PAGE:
I remember a number of services being shorter than seven coaches, and it was common to have a half coach worth of "brake" (i.e. no passenger seats)

But every year that passes, the longer the trains are remembered to be
 

Bikeman78

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How many of the loco hauled services had seven coaches of seats though?

I remember a number of services being shorter than seven coaches, and it was common to have a half coach worth of "brake" (i.e. no passenger seats)

But every year that passes, the longer the trains are remembered to be
Bevan refers to the number of seats. I assume that he has done the maths. For several years from the mid 1990s the standard loco hauled set was seven coaches. One half brake, five standard opens and one first class with a mini buffet. There was a period when availability of carriages fell through the floor and some sets were formed of five or six carriages.

I don't understand your last sentence. Anyone with any interest in the UK rail scene 20 years ago will know that XC loco hauled trains were formed of seven carriages.
 

Bevan Price

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Bevan refers to the number of seats. I assume that he has done the maths. For several years from the mid 1990s the standard loco hauled set was seven coaches. One half brake, five standard opens and one first class with a mini buffet. There was a period when availability of carriages fell through the floor and some sets were formed of five or six carriages.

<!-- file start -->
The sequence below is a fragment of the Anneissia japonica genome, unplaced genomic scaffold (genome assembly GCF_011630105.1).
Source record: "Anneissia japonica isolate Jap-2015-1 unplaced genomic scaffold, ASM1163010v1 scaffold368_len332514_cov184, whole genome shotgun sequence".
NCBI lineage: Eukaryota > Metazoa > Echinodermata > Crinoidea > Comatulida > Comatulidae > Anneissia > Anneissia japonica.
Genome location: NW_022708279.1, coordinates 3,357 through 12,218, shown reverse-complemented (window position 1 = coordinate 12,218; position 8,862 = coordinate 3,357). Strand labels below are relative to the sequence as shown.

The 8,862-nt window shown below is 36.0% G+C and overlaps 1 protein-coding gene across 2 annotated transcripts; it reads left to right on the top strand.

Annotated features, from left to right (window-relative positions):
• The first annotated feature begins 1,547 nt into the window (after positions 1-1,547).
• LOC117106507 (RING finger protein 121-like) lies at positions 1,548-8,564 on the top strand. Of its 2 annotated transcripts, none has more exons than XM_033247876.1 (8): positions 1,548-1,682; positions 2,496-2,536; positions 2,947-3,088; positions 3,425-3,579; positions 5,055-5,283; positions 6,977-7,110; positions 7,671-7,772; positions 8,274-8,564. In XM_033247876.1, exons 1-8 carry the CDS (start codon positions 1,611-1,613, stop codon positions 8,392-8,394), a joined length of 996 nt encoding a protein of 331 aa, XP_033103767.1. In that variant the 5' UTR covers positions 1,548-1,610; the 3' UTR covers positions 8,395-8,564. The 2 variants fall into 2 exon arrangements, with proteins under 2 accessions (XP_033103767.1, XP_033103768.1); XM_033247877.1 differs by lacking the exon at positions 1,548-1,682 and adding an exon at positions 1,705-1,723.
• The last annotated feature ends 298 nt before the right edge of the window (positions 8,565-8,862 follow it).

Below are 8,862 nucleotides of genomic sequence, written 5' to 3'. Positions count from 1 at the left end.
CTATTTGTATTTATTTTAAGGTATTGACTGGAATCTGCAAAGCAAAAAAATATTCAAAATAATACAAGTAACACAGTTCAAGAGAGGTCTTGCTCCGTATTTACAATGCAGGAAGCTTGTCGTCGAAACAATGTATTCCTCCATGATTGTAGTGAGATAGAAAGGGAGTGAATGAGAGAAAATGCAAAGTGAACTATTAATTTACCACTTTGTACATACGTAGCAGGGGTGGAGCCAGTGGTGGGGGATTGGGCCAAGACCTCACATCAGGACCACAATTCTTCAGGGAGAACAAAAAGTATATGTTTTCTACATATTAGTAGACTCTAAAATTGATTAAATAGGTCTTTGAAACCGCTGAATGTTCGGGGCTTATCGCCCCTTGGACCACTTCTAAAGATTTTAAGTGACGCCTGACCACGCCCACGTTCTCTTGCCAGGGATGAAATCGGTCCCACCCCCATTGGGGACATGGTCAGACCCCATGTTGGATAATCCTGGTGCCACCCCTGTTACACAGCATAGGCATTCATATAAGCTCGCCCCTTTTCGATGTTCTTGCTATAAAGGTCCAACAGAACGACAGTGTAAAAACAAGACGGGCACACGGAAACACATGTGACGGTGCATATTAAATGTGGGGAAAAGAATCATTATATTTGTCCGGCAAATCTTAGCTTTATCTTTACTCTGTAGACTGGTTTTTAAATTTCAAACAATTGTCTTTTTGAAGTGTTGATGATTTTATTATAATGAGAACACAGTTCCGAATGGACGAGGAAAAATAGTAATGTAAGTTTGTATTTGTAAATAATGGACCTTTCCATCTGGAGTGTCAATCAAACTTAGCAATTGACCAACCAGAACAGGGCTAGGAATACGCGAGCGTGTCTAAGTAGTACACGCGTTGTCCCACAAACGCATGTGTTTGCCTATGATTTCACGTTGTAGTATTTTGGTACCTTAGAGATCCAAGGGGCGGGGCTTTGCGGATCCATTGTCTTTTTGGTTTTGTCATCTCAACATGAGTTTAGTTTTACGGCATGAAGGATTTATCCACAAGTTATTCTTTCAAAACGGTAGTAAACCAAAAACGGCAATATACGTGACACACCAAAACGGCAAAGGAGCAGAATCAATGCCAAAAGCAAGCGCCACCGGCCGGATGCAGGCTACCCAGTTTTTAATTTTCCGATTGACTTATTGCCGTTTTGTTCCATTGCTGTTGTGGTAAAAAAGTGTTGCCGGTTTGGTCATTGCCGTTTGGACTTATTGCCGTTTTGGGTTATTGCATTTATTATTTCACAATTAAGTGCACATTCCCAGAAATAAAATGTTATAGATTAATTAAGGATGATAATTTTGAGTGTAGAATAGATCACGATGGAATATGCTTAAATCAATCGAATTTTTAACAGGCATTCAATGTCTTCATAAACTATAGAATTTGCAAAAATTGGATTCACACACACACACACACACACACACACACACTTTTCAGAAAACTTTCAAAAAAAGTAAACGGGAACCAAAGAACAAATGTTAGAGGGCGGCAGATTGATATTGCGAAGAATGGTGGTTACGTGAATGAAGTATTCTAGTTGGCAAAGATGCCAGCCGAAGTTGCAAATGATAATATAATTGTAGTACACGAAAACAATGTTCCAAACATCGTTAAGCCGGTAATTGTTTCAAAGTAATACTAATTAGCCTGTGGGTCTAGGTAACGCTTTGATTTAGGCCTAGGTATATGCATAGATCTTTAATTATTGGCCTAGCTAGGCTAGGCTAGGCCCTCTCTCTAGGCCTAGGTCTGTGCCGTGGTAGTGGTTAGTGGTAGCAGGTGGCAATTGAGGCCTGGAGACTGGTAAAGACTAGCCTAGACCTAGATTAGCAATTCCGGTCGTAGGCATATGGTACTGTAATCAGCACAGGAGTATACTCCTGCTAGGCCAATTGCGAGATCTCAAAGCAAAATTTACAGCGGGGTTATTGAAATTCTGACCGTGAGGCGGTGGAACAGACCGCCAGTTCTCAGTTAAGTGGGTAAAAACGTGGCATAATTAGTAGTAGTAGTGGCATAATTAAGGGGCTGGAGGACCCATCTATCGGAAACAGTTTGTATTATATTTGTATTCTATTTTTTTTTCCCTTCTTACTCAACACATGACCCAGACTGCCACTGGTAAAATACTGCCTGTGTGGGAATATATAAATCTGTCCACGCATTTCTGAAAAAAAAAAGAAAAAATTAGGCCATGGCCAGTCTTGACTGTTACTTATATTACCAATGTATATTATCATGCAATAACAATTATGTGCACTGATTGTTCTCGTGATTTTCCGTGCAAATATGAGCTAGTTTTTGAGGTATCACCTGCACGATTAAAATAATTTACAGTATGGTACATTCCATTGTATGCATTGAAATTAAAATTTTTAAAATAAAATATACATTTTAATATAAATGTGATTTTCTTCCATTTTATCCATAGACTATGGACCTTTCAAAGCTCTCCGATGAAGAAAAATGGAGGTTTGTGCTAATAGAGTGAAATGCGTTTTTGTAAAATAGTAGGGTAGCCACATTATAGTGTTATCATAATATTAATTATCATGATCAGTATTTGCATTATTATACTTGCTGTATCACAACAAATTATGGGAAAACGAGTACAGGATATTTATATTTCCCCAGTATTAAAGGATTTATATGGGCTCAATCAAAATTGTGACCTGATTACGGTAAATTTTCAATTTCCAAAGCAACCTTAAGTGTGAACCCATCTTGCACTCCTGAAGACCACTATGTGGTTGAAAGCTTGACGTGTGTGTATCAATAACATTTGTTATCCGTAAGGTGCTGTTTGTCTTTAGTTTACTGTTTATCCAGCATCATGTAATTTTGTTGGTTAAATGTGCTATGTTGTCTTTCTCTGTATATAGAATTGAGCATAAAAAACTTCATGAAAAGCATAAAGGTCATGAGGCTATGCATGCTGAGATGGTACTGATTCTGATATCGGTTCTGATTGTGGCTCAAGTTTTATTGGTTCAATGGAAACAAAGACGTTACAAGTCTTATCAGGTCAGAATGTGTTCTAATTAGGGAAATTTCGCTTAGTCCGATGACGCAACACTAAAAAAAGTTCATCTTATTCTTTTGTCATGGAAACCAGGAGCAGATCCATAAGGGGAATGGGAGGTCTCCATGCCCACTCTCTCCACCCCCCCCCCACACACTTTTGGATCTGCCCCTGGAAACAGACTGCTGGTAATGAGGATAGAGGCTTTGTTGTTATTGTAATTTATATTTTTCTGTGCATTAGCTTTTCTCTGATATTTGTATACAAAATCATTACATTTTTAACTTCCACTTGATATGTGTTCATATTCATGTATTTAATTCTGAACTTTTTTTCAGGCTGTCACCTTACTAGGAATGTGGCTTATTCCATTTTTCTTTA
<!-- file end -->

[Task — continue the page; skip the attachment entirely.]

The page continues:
I don't understand your last sentence. Anyone with any interest in the UK rail scene 20 years ago will know that XC loco hauled trains were formed of seven carriages.
Yes, 1xFirst, 5xSO (typically each with 64 seats, some slightly less) and 1xBSO (typically 32 seats), so usually about 352 seats (standard class).

A 2+7 HST usually had 5xSO. Originally each had 72 seats, but they later crammed an extra row of seats, making 76 seats per coach. Total capacity 360 seats, increased to 380. A typical 220 has 174 standard class seats, whilst 5 coach 221s have about 236 seats.
 

Bletchleyite

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How many of the loco hauled services had seven coaches of seats though?